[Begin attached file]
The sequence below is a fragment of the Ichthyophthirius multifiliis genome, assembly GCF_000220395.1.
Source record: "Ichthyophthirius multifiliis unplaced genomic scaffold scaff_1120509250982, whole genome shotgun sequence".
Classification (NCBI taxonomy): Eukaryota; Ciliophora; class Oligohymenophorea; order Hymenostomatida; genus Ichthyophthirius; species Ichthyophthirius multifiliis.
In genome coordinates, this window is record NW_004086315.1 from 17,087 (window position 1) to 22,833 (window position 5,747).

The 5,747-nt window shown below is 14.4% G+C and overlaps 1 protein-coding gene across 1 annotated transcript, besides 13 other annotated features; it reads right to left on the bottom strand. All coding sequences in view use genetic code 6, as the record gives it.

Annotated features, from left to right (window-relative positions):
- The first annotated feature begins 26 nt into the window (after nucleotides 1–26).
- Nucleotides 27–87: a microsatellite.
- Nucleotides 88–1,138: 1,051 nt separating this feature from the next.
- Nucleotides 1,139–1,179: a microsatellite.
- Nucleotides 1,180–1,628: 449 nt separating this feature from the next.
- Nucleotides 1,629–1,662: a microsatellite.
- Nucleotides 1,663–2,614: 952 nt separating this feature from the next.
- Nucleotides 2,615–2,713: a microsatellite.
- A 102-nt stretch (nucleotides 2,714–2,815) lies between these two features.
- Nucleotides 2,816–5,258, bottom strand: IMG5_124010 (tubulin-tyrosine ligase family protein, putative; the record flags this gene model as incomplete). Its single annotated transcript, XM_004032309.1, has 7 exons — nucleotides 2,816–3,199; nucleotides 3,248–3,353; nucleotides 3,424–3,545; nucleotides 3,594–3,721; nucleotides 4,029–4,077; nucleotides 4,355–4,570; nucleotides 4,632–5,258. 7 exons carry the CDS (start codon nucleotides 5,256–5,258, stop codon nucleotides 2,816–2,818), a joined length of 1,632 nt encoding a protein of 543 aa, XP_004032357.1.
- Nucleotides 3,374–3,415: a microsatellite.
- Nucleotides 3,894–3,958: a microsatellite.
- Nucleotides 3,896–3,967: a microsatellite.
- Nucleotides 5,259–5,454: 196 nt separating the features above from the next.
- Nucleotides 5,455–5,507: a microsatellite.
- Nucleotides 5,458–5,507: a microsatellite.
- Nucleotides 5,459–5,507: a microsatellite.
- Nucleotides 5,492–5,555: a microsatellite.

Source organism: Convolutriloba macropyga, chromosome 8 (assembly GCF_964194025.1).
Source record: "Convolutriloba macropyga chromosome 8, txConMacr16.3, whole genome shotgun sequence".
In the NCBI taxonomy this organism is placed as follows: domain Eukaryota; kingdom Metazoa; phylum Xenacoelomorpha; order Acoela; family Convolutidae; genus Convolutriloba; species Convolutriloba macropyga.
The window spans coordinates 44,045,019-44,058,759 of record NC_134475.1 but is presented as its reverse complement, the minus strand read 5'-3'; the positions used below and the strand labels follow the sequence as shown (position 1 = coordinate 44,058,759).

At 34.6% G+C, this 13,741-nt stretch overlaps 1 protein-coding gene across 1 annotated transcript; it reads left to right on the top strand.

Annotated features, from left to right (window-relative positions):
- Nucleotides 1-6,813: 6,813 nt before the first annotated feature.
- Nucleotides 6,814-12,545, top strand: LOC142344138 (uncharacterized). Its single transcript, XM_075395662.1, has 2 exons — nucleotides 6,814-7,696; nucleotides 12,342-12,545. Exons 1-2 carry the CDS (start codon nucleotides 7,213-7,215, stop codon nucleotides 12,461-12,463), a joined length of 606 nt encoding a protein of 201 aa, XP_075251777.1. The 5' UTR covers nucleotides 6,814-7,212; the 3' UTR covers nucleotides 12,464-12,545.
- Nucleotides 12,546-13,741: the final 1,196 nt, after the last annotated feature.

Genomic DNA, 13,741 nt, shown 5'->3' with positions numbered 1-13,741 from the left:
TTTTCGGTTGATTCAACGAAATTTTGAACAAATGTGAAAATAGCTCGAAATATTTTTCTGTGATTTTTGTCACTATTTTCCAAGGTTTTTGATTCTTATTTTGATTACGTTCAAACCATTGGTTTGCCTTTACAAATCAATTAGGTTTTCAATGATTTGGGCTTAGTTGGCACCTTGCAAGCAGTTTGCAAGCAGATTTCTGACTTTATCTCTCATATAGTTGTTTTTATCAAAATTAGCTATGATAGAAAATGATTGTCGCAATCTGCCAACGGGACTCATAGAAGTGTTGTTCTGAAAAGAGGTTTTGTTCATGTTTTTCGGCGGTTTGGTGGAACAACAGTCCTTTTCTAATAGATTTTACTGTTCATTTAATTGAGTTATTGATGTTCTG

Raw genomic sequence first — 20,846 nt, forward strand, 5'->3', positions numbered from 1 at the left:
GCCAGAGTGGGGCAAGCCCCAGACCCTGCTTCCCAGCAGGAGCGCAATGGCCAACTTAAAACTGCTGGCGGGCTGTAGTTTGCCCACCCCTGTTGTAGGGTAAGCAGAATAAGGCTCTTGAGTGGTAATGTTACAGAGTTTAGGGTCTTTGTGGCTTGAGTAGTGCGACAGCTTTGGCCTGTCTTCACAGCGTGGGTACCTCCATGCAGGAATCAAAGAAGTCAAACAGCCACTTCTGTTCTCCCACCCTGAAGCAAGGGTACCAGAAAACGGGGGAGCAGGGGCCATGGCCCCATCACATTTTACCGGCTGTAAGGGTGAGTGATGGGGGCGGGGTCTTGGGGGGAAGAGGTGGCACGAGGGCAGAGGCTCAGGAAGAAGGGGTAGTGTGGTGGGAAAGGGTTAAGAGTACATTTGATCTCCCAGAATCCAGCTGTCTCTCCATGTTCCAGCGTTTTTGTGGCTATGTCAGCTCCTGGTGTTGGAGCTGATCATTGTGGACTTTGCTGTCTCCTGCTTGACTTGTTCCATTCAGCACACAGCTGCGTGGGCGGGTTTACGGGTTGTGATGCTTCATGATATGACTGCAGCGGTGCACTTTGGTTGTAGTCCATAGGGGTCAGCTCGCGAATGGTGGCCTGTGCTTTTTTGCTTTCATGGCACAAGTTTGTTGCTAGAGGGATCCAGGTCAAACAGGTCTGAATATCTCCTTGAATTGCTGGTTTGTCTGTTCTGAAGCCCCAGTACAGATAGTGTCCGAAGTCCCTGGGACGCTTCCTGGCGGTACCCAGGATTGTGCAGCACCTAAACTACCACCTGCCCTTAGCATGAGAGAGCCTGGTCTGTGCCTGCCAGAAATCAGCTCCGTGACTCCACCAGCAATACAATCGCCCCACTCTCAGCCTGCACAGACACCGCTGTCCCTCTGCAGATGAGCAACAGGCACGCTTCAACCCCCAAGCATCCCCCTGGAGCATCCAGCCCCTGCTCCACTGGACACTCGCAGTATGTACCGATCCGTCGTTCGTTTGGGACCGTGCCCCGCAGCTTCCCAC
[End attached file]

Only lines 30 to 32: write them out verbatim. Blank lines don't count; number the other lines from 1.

Annotated features, from left to right (window-relative positions):
- Nucleotides 1-6,813: 6,813 nt before the first annotated feature.
- Nucleotides 6,814-12,545, top strand: LOC142344138 (uncharacterized). Its single transcript, XM_075395662.1, has 2 exons — nucleotides 6,814-7,696; nucleotides 12,342-12,545. Exons 1-2 carry the CDS (start codon nucleotides 7,213-7,215, stop codon nucleotides 12,461-12,463), a joined length of 606 nt encoding a protein of 201 aa, XP_075251777.1. The 5' UTR covers nucleotides 6,814-7,212; the 3' UTR covers nucleotides 12,464-12,545.